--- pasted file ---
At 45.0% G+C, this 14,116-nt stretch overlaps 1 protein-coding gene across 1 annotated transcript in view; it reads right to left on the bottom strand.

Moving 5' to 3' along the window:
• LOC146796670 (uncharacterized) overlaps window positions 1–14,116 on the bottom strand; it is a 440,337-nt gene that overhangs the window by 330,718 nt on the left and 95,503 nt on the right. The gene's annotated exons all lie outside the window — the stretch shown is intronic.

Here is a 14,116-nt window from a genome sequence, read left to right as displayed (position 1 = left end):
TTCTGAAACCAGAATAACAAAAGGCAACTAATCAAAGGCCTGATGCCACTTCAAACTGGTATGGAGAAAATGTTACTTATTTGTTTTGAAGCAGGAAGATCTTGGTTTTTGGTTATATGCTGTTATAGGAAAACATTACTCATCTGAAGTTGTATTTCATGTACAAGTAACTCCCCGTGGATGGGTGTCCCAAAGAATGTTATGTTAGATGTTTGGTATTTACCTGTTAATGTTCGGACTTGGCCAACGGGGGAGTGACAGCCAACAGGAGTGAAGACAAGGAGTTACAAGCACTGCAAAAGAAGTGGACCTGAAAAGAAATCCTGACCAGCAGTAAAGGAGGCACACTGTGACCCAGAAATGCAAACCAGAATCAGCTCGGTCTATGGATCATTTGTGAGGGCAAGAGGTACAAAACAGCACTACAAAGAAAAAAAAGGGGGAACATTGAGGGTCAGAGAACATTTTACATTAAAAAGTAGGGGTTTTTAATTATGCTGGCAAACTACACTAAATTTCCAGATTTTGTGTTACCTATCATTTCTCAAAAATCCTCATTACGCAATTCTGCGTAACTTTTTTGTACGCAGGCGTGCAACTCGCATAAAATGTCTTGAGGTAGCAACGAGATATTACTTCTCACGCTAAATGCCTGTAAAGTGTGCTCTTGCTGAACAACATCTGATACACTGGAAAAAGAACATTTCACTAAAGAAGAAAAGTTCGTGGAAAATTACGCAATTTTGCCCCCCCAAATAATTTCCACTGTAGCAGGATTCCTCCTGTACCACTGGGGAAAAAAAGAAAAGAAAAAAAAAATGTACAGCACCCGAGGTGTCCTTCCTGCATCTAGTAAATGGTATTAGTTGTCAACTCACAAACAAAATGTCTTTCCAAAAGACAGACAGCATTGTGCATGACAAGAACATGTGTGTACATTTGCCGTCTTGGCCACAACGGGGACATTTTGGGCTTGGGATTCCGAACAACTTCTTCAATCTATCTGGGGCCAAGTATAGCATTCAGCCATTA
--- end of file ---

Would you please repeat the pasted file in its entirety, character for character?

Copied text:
At 45.0% G+C, this 14,116-nt stretch overlaps 1 protein-coding gene across 1 annotated transcript in view; it reads right to left on the bottom strand.

Moving 5' to 3' along the window:
• LOC146796670 (uncharacterized) overlaps window positions 1–14,116 on the bottom strand; it is a 440,337-nt gene that overhangs the window by 330,718 nt on the left and 95,503 nt on the right. The gene's annotated exons all lie outside the window — the stretch shown is intronic.

Here is a 14,116-nt window from a genome sequence, read left to right as displayed (position 1 = left end):
TTCTGAAACCAGAATAACAAAAGGCAACTAATCAAAGGCCTGATGCCACTTCAAACTGGTATGGAGAAAATGTTACTTATTTGTTTTGAAGCAGGAAGATCTTGGTTTTTGGTTATATGCTGTTATAGGAAAACATTACTCATCTGAAGTTGTATTTCATGTACAAGTAACTCCCCGTGGATGGGTGTCCCAAAGAATGTTATGTTAGATGTTTGGTATTTACCTGTTAATGTTCGGACTTGGCCAACGGGGGAGTGACAGCCAACAGGAGTGAAGACAAGGAGTTACAAGCACTGCAAAAGAAGTGGACCTGAAAAGAAATCCTGACCAGCAGTAAAGGAGGCACACTGTGACCCAGAAATGCAAACCAGAATCAGCTCGGTCTATGGATCATTTGTGAGGGCAAGAGGTACAAAACAGCACTACAAAGAAAAAAAAGGGGGAACATTGAGGGTCAGAGAACATTTTACATTAAAAAGTAGGGGTTTTTAATTATGCTGGCAAACTACACTAAATTTCCAGATTTTGTGTTACCTATCATTTCTCAAAAATCCTCATTACGCAATTCTGCGTAACTTTTTTGTACGCAGGCGTGCAACTCGCATAAAATGTCTTGAGGTAGCAACGAGATATTACTTCTCACGCTAAATGCCTGTAAAGTGTGCTCTTGCTGAACAACATCTGATACACTGGAAAAAGAACATTTCACTAAAGAAGAAAAGTTCGTGGAAAATTACGCAATTTTGCCCCCCCAAATAATTTCCACTGTAGCAGGATTCCTCCTGTACCACTGGGGAAAAAAAGAAAAGAAAAAAAAAATGTACAGCACCCGAGGTGTCCTTCCTGCATCTAGTAAATGGTATTAGTTGTCAACTCACAAACAAAATGTCTTTCCAAAAGACAGACAGCATTGTGCATGACAAGAACATGTGTGTACATTTGCCGTCTTGGCCACAACGGGGACATTTTGGGCTTGGGATTCCGAACAACTTCTTCAATCTATCTGGGGCCAAGTATAGCATTCAGCCATTA